David Spade Pokes Fun at Jeffrey Epstein, Caitlyn Jenner in 'Lights Out' Premiere
The new show marks a return to Comedy Central for Spade, who hosted the entertainment news program parody 'The Showbiz Show' from 2005 to 2007.
David Spade made his debut as the host of Comedy Central's Lights Out on Monday.
The new series specializes in celebrities, entertainment and all things apolitical as Spade and a roundtable of his comedian friends discuss the biggest pop culture headlines of the day.
Spade kicked off the episode by catching up his viewers on important news highlights that took place this summer. While holding a red Solo cup, Spade informed the audience that "Dark Phoenix bombed in the theaters and Caitlyn Jenner was a jerk on Instagram. It's been a rough time for X-Men."
Later in the monologue, Spade said that Nicole "Snooki" Polizzi was criticized for posting a photo online of herself drinking wine while feeding her newborn baby. "Snooki, of course, responded to all of the mom shamers, or as we like to call them, doctors," said Spade. "They're called doctors."
He warned his comedian friends Whitney Cummings, Erik Griffin and Neal Brennan that they may not like the next joke. "Jeffrey Epstein may have tried to hang himself in prison, but failed. In fairness, he's used to having a girl scout tie the knot for him," he said. "That's embarrassing, but I guess if he were hung, he wouldn't need to chase kids."
Other jokes in Spade's monologue were targeted at the Boeing 737 airplane, service animals, the Fortnite World Cup, Planned Parenthood and Harvey Weinstein.
"Netflix has lost a lot of subscribers after they raised prices," he continued. "Times are tough. It's gotten so bad that they only released 800 movies yesterday."
Later in the episode, Spade, Cummings, Griffin and Brennan discussed Instagram's latest feature, which hides the number of likes on a post.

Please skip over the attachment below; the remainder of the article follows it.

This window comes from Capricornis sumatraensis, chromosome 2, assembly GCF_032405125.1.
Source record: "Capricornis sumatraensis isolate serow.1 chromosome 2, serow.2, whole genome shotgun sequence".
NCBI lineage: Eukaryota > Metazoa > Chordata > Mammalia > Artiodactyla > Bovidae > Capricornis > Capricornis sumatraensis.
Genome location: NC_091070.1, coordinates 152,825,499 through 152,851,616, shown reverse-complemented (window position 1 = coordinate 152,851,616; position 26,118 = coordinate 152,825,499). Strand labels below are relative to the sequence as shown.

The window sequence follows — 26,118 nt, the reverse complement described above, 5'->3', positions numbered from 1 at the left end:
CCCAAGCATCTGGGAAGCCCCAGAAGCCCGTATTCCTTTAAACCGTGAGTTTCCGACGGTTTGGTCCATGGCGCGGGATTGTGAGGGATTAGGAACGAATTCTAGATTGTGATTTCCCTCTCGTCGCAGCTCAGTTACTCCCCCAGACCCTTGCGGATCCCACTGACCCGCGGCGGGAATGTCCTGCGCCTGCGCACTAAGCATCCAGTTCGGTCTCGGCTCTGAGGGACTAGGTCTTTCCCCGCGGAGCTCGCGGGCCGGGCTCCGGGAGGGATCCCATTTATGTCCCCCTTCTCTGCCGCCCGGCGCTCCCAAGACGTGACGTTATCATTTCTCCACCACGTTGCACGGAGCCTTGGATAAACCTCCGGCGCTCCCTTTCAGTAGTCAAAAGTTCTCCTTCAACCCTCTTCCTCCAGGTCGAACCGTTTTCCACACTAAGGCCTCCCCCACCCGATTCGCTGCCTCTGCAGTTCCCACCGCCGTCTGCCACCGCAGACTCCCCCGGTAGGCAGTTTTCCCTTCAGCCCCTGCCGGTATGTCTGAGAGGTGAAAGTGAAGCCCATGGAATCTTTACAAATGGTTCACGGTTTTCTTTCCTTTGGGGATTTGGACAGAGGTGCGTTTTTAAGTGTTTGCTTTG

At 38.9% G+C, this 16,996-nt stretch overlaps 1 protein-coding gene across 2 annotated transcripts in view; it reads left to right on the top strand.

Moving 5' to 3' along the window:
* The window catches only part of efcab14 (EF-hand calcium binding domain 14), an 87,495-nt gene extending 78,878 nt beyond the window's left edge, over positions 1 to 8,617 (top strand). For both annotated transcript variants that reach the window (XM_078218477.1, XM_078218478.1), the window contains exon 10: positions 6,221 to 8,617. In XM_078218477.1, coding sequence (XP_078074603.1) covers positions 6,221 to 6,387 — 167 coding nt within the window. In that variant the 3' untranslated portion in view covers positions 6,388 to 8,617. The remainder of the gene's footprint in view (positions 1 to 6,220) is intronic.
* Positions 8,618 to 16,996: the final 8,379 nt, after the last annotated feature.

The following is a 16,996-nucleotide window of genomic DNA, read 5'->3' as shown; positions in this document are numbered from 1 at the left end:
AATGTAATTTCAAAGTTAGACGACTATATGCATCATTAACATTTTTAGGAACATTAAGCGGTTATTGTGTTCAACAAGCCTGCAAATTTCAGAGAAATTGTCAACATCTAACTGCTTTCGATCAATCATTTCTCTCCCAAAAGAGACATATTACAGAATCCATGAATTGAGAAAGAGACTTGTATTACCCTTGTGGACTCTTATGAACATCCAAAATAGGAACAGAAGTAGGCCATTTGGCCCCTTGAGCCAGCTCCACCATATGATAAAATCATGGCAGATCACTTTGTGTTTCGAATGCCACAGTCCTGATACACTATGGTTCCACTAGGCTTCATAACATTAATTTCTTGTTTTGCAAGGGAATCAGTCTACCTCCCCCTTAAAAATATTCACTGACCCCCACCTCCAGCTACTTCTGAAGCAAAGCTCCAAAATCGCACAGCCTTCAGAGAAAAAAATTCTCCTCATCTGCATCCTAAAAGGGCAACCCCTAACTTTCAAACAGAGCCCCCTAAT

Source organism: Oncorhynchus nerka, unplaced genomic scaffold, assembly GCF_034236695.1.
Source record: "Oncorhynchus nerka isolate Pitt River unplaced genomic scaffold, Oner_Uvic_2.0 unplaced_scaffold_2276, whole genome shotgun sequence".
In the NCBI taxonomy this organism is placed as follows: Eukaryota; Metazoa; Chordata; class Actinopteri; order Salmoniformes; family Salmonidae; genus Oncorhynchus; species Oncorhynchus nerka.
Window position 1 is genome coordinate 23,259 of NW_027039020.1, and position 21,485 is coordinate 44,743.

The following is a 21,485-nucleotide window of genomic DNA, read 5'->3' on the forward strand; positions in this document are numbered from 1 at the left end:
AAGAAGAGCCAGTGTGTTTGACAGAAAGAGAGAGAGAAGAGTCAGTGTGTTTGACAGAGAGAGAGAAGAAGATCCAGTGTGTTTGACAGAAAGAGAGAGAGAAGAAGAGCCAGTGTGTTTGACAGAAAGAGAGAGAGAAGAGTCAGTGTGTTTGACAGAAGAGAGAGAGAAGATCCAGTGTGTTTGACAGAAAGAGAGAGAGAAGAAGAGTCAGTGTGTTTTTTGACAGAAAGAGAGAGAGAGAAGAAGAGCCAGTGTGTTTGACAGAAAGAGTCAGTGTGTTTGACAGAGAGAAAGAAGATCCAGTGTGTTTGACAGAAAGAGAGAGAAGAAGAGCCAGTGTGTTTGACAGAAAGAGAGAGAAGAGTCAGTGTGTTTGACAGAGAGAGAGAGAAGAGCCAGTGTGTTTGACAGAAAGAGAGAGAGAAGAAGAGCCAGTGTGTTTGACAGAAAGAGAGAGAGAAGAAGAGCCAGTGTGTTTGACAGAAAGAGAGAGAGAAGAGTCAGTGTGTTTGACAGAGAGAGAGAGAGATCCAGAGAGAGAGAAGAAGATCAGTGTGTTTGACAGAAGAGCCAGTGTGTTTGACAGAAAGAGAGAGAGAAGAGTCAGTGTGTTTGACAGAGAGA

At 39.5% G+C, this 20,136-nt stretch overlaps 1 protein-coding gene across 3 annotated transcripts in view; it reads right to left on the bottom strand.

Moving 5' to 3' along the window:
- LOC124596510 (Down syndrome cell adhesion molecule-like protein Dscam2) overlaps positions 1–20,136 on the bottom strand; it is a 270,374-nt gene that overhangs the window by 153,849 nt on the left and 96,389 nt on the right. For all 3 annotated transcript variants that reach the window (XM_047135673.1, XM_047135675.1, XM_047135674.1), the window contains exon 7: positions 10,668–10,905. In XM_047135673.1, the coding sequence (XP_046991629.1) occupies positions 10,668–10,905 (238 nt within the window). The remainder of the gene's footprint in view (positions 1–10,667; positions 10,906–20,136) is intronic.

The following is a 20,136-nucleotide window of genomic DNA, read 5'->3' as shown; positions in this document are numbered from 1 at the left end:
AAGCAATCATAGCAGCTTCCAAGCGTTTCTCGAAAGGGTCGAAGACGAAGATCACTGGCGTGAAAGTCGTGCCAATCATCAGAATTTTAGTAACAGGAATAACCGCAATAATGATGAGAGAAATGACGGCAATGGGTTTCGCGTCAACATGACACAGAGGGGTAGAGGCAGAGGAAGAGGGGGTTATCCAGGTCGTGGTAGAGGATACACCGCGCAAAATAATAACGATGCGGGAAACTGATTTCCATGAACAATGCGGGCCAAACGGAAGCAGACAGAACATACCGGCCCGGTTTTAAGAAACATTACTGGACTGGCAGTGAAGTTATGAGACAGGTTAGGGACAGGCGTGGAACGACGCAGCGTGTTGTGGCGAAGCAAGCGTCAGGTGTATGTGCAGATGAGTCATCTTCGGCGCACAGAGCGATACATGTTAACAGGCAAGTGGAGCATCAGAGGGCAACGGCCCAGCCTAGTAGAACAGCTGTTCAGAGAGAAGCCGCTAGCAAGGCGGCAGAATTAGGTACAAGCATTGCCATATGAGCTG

Spade explained that Instagram originally said the change was to help people with their mental health, though some believe that the new feature was implemented to help advertisers and to make more money.
"I think Instagram worried about mental health is like the drug dealer putting vitamins in the crack pack that they're gonna give you," said Griffin. "It's like when McDonald's is selling a salad."
Cummings added that she thought it was "ridiculous" to blame Instagram for mental health problems. "We're ignoring the fact that the real problems for all of our mental health issues are terrible parenting," she said. "I feel like this is the best time in the world to be a shitty parent cause you just get to blame it all on Instagram."
"Instagram not having likes would be like doing stand-up without getting laughs, which you're used to, Spade," added Brennan.
Lights Out is Comedy Central's latest 11:30 p.m. entry, after the network's short-lived shows Larry Wilmore's The Nightly Show and The Opposition With Jordan Klepper.
Comedy Central's co-heads of original content, Jonas Larsen and Sarah Babineau, previously told The Hollywood Reporter that because both previous shows had relatively short runs, they consciously sought out a project with a lighter tone for the time slot. "Something that will get you from The Daily Show to bed in a much more gentle way than perhaps a political show would do there," Larsen said.
The new show marks Spade's return to Comedy Central. He previously hosted the entertainment news parody The Showbiz Show from 2005 to '07.